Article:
Delay in Diagnosing Medical Malpractice Is Prejudicial To Your Legal Remedies
If you have a medical procedure but fail to obtain a favorable result, it could be the result of medical malpractice. As such, it is wise to seek a second opinion and perhaps diagnostic studies to confirm whether or not such is the case in order to (1) properly diagnose the problem and fix it; and (2) preserve your legal rights and remedies against the physician or hospital that performed the prior medical services in a negligent manner.
IN MOST CASES INVOLVING MEDICAL MALPRACTICE, THE STATUTE OF LIMITATIONS BEGINS TO ACCRUE FROM THE DATE THERE IS SOME DAMAGE PERTAINING TO THE ACT OR OMISSION COMPLAINED OF AND THE INJURY TO THE PLAINTIFF OCCUR AT THE SAME.
To illustrate the problem, we turn to the case of Patrick Stuard v. Samuel Jorgenson, M.D., 150 Idaho 701, 249 P.3d 1156 (2011). In Stuard, the plaintiff sought treatment for mid-back pain. The surgeon recommended the patient have surgery to correct the problem which was conducted on July 15, 2004. Unfortunately, the surgeon performed the surgery in a negligent manner by operating on the wrong disc. The plaintiff went back to his surgeon on a number of times. X-rays were taken, but the surgeon failed to identify that he had operated on the wrong disc until after the statute of limitations had passed.
On August 6, 2006, the plaintiff had a second work related accident. A MRI was ordered, and later the workers compensation nurse case manager discovered that the surgeon had operated on the wrong disc in the first surgery in 2004. The patient was referred to another surgeon who fixed the problem that the first surgeon failed to repair.
Subsequently, a prelitigation screening panel was conducted and suit was filed seeking compensation for the first surgeon’s malpractice. The surgeon’s attorney filed an answer which included an affirmative defense that the claim for medical malpractice was time barred due to the expiration of the statute of limitations. The District Judge agreed and entered summary judgment against the plaintiff. On appeal, the Idaho Supreme Court affirmed the District Court’s decision. The Idaho Supreme Court reasoned that the accrual of the statute of limitations arose at the time of the initial surgery, because there was some damage that was objectively ascertainable from the first botched surgery that remained unresolved and was later ascertained by the taking of a MRI.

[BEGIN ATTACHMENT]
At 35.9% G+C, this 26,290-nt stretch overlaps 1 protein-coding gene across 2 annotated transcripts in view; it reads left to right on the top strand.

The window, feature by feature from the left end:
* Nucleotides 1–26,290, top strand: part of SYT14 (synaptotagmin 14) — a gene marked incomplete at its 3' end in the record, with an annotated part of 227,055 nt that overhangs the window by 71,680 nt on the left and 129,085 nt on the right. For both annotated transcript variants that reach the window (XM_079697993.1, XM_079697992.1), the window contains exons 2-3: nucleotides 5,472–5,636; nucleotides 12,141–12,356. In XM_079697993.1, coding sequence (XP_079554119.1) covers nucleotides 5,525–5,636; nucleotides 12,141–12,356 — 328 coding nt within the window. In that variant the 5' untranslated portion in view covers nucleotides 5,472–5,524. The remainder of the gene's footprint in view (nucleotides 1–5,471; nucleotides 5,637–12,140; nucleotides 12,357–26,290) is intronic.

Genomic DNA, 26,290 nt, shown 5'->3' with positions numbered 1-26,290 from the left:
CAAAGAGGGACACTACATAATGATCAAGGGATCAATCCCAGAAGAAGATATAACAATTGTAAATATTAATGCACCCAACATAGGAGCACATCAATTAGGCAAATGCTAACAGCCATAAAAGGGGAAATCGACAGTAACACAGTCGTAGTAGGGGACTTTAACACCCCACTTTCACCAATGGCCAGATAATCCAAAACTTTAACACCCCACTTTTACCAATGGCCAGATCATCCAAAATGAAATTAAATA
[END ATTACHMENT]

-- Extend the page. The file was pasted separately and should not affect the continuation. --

Albeit the patient went back repeatedly to see his original surgeon for follow up care, the surgeon continued to miss the fact that he had performed the original surgery in a negligent matter. The error was ascertained only after the second accident occurred after the 2 yr statute of limitations had expired once the MRI had been conducted.
So what could the plaintiff had done differently?
The Idaho Supreme Court reasoned that since the disc remained herniated due to the failure of the surgeon to operate on the disc at the proper level, the malpractice was objectively ascertainable by way of a MRI that was never conducted until the second injury occurred. That being the case, the only thing the plaintiff could have done was (1) obtain a second opinion by another doctor following the surgery; and (2) have a MRI performed prior to the expiration of the 2 year statute of limitations.
Medical malpractice cases are complex fact patterns with profound legal implications. If you believe you may be the victim of medical practice, you should immediately seek a free initial consultation from an experienced malpractice attorney. Boise Personal Injury and Malpractice Trial Lawyer Alan Morton has over 31 years of experience in handling personal injury and medical malpractice claims. You may contact Mr. Morton for an initial free consultation by calling 208.344.5555 or toll free at 888.716.8021 or by completing the online contact form .
You may also wish to review the testimonial page of Mr. Morton’s clients as well. Call Mr. Morton. Right now!! He would be happy to discuss with you the facts of your case.